The ocean has many impacts on human life, through its central place in many human activities, but also through its role within the climate system. It is now clear that the oceans have a close relationship with the climate through interactions with the lithosphere and the atmosphere. So, in the face of rapidly changing climatic conditions, it is important to develop our knowledge of the temporal and spatial dynamics that characterize our oceans. To do this, only long series of measurements make it possible to describe the natural or disturbed evolution of a system with significant seasonal and / or interannual variability.
Regular observations over long periods of time have been and increasingly appear as an indispensable means of accompanying research. Indeed, for each of the natural environments, it is necessary to understand their fundamental functioning, to predict possible evolutions at different time scales and to build forecasting models that will have to assimilate reliable data.
In the framework of the regional multidisciplinary initiative “Chantier Mistrals”, some key scientific questions adapted for a long term observation system have been identified, related to three main ocean-atmosphere projects: HyMeX that focuses on the hydrological cycle and related processes in the Mediterranean; MERMeX that aims to deepen the current understanding of the Mediterranean marine ecosystems; ChArMeX a regional project on tropospheric chemistry and aerosols in the Mediterranean. However, compared to these programmatic actions, MOOSE pretends to be a long-term observing system project (over more than 10 yrs) in order to be able to observe and identify long-term changes in the Mediterranean marine ecosystem.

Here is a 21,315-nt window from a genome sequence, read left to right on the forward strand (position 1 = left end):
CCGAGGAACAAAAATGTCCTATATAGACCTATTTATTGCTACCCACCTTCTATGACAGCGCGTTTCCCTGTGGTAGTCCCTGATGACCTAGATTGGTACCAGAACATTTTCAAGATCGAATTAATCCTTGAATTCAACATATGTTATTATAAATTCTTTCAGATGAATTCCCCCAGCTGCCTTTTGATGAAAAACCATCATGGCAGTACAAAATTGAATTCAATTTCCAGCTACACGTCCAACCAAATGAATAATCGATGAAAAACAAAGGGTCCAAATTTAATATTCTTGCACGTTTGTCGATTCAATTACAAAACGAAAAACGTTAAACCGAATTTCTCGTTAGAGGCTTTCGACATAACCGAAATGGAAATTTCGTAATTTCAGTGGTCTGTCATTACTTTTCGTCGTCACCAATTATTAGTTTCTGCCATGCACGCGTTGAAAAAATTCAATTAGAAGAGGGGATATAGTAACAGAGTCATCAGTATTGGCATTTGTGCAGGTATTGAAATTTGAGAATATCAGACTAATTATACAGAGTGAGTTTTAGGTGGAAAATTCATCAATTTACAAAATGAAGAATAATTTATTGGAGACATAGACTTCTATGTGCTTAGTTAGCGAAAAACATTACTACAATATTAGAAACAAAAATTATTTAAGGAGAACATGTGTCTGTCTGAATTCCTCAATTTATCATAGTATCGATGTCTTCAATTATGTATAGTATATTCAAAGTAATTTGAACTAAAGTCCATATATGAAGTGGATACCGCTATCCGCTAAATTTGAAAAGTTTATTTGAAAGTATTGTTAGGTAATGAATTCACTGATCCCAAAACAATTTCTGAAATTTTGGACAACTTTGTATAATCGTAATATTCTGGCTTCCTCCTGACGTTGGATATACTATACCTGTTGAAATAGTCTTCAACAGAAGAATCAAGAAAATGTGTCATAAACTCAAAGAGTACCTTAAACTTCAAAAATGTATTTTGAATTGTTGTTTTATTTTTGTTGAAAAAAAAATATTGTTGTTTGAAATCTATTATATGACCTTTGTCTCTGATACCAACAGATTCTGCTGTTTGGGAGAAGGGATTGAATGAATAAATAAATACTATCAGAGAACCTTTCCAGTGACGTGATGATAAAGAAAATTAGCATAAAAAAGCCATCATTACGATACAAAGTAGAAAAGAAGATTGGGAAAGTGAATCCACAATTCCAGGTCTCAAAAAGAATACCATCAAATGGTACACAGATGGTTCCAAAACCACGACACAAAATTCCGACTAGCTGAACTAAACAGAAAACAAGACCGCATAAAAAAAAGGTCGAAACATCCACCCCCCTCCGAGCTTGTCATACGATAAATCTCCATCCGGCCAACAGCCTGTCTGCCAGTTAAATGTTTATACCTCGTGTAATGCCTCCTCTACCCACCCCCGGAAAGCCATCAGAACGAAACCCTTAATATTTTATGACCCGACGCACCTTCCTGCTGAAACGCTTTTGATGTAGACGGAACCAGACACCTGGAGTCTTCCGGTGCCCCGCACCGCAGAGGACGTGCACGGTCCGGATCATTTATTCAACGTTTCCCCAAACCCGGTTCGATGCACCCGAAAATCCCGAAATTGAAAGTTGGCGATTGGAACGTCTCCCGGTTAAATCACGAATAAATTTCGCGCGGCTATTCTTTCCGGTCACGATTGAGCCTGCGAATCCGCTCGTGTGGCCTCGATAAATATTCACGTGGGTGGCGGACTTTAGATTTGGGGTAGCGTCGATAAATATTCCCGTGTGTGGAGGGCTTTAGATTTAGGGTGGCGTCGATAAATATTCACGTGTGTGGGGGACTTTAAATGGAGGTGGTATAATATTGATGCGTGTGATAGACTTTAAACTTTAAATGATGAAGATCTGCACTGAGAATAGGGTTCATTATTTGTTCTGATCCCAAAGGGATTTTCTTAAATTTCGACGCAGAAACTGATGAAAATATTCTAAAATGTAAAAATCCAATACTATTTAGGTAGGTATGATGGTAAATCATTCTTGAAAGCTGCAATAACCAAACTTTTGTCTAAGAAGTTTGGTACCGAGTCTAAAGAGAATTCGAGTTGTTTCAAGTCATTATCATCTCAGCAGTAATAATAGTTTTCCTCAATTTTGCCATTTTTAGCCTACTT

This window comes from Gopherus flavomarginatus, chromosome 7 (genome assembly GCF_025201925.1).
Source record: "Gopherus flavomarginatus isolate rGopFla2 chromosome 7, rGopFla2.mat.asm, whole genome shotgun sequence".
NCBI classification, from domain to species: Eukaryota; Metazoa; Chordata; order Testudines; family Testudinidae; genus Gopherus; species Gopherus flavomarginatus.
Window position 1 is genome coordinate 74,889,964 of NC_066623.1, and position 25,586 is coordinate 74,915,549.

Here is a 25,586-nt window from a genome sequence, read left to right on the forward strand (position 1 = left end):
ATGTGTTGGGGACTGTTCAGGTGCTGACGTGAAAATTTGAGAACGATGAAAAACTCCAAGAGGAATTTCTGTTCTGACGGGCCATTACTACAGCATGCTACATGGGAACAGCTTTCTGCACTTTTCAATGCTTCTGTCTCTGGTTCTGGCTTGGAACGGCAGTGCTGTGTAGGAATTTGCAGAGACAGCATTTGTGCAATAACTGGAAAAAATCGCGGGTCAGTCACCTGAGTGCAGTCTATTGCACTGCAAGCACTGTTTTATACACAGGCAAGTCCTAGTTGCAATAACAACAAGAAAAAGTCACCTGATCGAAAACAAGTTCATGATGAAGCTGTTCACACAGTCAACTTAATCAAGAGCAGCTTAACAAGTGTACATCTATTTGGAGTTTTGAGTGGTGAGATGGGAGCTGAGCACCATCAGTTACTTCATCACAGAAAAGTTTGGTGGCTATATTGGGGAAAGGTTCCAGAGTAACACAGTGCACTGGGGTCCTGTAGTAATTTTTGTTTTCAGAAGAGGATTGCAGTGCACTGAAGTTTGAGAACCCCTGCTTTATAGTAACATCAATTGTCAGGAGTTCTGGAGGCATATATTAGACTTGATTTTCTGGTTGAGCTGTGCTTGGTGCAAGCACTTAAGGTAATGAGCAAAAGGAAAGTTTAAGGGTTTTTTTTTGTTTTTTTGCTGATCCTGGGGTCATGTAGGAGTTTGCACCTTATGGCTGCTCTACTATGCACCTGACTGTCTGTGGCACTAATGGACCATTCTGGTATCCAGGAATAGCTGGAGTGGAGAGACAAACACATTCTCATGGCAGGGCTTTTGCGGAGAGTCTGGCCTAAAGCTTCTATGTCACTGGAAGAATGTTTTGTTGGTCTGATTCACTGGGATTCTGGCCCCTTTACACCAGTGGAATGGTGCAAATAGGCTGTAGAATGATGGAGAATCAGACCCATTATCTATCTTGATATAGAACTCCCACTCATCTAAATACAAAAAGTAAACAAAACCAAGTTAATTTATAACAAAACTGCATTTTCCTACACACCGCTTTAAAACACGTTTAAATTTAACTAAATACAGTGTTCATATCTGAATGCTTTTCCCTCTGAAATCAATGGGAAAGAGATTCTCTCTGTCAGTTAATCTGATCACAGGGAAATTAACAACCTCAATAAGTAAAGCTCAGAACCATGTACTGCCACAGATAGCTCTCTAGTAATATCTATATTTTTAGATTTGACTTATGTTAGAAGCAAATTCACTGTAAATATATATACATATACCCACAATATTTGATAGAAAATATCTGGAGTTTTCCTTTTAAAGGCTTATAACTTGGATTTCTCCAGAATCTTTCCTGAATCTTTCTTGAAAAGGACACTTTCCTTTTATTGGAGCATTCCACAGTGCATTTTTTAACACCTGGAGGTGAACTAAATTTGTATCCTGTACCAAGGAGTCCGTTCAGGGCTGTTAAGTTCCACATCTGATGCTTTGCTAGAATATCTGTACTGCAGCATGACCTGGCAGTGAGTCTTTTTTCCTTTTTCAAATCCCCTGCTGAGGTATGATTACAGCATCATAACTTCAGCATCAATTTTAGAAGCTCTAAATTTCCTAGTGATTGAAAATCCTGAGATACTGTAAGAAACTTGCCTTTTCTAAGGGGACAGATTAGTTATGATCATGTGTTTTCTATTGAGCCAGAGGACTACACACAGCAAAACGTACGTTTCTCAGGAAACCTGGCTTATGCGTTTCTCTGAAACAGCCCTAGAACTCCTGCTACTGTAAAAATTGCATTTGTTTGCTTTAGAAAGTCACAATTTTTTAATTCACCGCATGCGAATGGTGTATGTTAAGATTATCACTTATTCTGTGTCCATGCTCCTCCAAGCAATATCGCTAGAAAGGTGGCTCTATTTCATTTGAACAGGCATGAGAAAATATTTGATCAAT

The main objective of the MOOSE project is to observe the long-term evolution of the NW Mediterranean Sea in the context of the climate change and anthropogenic pressure (over 10 yrs) in order to be able to detect and identify long-term environmental trend and anomalies of the marine ecosystem. The collection of long time series (benchmark concept) will allow to capture episodic processes that could not be previously observed. Sustained observations also allow more rigorous and accurate assessments of long term changes and temporal trends, which are needed for climate change studies.
MOOSE, built as a multi-scale observation network, is now based on a multisite system of continental-shelf and deep-sea fixed stations as well as Lagrangian and mobile platforms to observe the spatio-temporal variability of interaction processes between the coastal-open ocean and the ocean-atmosphere components. It includes high frequency monitoring in order to precisely document the broad spectrum of temporal and spatial scales involved and to link it to the main circulation features already identified (basin scale gyres, eddies, biogeochemical provinces). MOOSE supplies and maintains long-term time series, the only data sets that allow to evidence climatic trends and also provides a large flux of real-time data and ensures their operational usage.
Such a national strategic plan serves to reinforce the synergies between the four Observatories: Banyuls/mer (OOB), Marseille (Pytheas), Villefranche/mer (IMEV) and Paris (Ecce Terra) as well as marine research labs, that are located along the French Mediterranean coastline, in order to cover all physical, chemical and biological processes that play a key role in the marine ecosystem. In this context, one major objective is to contribute to the sharing of resources and to better coordinate the required efforts by favoring the definition and development of a joint technical oceanographic network involving The Technical Service of INSU (DT-INSU) and IFREMER.